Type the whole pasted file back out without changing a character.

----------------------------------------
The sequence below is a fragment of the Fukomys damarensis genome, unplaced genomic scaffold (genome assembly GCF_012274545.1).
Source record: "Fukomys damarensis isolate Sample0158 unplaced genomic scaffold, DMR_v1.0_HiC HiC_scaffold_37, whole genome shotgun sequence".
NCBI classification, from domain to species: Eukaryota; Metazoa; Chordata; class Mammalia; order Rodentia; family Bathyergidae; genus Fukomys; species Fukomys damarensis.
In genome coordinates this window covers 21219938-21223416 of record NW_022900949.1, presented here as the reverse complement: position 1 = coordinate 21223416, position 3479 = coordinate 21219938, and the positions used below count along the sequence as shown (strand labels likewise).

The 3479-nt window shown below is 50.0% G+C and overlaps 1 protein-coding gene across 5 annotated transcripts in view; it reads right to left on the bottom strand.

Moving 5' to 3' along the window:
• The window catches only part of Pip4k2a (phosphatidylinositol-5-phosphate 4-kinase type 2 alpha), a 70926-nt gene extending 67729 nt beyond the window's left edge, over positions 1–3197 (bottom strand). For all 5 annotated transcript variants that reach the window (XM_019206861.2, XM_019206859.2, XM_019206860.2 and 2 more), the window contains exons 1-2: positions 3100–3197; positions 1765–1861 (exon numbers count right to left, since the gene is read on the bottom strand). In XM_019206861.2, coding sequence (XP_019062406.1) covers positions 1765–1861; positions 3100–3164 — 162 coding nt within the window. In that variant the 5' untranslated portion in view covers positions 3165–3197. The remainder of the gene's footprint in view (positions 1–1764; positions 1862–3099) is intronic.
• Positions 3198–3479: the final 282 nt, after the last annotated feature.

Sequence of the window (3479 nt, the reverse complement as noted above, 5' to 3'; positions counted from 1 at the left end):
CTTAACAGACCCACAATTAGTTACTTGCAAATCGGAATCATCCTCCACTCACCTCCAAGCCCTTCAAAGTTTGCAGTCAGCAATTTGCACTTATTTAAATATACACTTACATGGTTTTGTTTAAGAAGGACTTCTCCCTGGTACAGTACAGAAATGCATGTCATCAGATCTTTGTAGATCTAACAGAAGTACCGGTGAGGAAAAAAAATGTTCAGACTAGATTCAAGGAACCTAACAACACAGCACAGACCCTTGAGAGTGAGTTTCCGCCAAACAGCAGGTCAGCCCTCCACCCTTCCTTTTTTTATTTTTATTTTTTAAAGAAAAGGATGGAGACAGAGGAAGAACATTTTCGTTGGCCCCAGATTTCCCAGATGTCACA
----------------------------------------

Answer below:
The sequence below is a fragment of the Fukomys damarensis genome, unplaced genomic scaffold (genome assembly GCF_012274545.1).
Source record: "Fukomys damarensis isolate Sample0158 unplaced genomic scaffold, DMR_v1.0_HiC HiC_scaffold_37, whole genome shotgun sequence".
NCBI classification, from domain to species: Eukaryota; Metazoa; Chordata; class Mammalia; order Rodentia; family Bathyergidae; genus Fukomys; species Fukomys damarensis.
In genome coordinates this window covers 21219938-21223416 of record NW_022900949.1, presented here as the reverse complement: position 1 = coordinate 21223416, position 3479 = coordinate 21219938, and the positions used below count along the sequence as shown (strand labels likewise).

The 3479-nt window shown below is 50.0% G+C and overlaps 1 protein-coding gene across 5 annotated transcripts in view; it reads right to left on the bottom strand.

Moving 5' to 3' along the window:
• The window catches only part of Pip4k2a (phosphatidylinositol-5-phosphate 4-kinase type 2 alpha), a 70926-nt gene extending 67729 nt beyond the window's left edge, over positions 1–3197 (bottom strand). For all 5 annotated transcript variants that reach the window (XM_019206861.2, XM_019206859.2, XM_019206860.2 and 2 more), the window contains exons 1-2: positions 3100–3197; positions 1765–1861 (exon numbers count right to left, since the gene is read on the bottom strand). In XM_019206861.2, coding sequence (XP_019062406.1) covers positions 1765–1861; positions 3100–3164 — 162 coding nt within the window. In that variant the 5' untranslated portion in view covers positions 3165–3197. The remainder of the gene's footprint in view (positions 1–1764; positions 1862–3099) is intronic.
• Positions 3198–3479: the final 282 nt, after the last annotated feature.

Sequence of the window (3479 nt, the reverse complement as noted above, 5' to 3'; positions counted from 1 at the left end):
CTTAACAGACCCACAATTAGTTACTTGCAAATCGGAATCATCCTCCACTCACCTCCAAGCCCTTCAAAGTTTGCAGTCAGCAATTTGCACTTATTTAAATATACACTTACATGGTTTTGTTTAAGAAGGACTTCTCCCTGGTACAGTACAGAAATGCATGTCATCAGATCTTTGTAGATCTAACAGAAGTACCGGTGAGGAAAAAAAATGTTCAGACTAGATTCAAGGAACCTAACAACACAGCACAGACCCTTGAGAGTGAGTTTCCGCCAAACAGCAGGTCAGCCCTCCACCCTTCCTTTTTTTATTTTTATTTTTTAAAGAAAAGGATGGAGACAGAGGAAGAACATTTTCGTTGGCCCCAGATTTCCCAGATGTCACA